What I Read – March 2023

Women in Horror Month just concluded. Each year, I try to read all female authors in March. Unfortunately, this year, I mixed up months and was halfway through March when I realized this. Still, I plan to focus on reading female authors for more than just 31 days a year.

Demon Seed by Dean Koontz

I’ve been trying to get into the work of Dean Koontz. Considering his popularity, I ought to, right? After reading three of his novels prior to this, I must admit that Demon Seed is my favorite. Like the others, there is a certain unreality about it, the characters don’t seem like real people, but I found myself riveted for much of the book. Stories about out-of-control AIs are a dime a dozen, but even for its age, I thought the book did this well. I plan on giving Mr. Koontz another shot. He’s written over a hundred novels after all.

Carrie by Stephen King

I much prefer to read the book before I see the movie. Unfortunately, that didn’t happen with Carrie (after all, the 1976 film is quite iconic). Yet even though I knew most of the story, this was still a whirlwind book and some of the best epistolary writing that I’ve read. The articles and interviews within fill in every little crevice, giving the reader a vast vantage point from which to take in the story. It is by far the most tragic novel by King that I’ve read and the scene in which death is described froze me to the bone.

Below by Laurel Hightower

This novella was recently nominated for the Bram Stoker Award. It is a masterclass in writing strong, character-driven fiction. And yet, I found myself uninterested for the middle portion of the book. That said, the ending redeemed it, one of the most powerful and haunting things I’ve read in a long time. The book is ostensibly about the West Virginian cryptid known as the Mothman, but really it was about so much more. Hightower shows what it feels like to be gaslit, what it’s like to be a woman around men who think they know better. That may have been the scariest part of all.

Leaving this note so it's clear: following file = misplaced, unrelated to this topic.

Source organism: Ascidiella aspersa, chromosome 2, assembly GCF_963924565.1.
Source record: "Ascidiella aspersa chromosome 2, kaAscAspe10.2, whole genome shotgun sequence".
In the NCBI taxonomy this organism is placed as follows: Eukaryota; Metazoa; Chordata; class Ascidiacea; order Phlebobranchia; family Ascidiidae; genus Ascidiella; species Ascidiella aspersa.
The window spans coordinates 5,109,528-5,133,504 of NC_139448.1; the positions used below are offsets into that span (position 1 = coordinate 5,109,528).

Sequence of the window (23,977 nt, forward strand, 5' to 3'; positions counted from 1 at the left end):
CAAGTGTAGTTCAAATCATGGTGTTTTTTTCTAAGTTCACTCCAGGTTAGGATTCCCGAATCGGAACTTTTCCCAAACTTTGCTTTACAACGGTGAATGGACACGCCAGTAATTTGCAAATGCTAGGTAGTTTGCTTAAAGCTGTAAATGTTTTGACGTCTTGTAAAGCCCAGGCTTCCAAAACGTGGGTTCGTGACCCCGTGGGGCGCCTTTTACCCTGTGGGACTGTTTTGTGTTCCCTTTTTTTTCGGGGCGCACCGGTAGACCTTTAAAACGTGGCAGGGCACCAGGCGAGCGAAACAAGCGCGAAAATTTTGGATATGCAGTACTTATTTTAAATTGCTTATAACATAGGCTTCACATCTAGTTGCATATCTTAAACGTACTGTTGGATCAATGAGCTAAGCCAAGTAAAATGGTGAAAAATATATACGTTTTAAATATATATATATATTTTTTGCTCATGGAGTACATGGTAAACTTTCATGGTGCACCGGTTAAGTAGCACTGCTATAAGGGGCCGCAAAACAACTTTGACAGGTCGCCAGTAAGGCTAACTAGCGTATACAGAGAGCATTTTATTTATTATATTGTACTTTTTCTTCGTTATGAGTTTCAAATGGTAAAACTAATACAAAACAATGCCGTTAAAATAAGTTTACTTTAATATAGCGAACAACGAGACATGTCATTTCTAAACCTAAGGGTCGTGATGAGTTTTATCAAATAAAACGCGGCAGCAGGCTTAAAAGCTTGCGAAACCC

Your God Can’t Save You by Judith Sonnet

This is the first book I’ve read with a warning on the front cover: This anthology contains extreme gore. And let me just say, that warning was well-earned. This collection is one of the most disturbing books I’ve read. At the same time, the violence isn’t merely a spectacle, but rather has deeper meaning. Sonnet employs beautiful language to describe ugly things. There were a few shocker endings that left my jaw hanging open, and the novella at the end chilled me, but even after that harrowing experience, I plan to pick up more of her work.

The Hollower by Mary Sangiovanni

Leisure Horror put out some great books in the early 2000s, names I love like Brian Keene and Edward Lee. But of all their titles, The Hollower might be my favorite. Sangiovanni has a way with words, her language a step above so many other genre writers, and her descriptions are some of the most vivid I’ve encountered. But while the prose is superb, it is the titular villain that steals the show. This book is downright terrifying. I daresay, it’s close to a perfect horror novel, if not for one scene toward the end that dragged on too long.

Keep reading!


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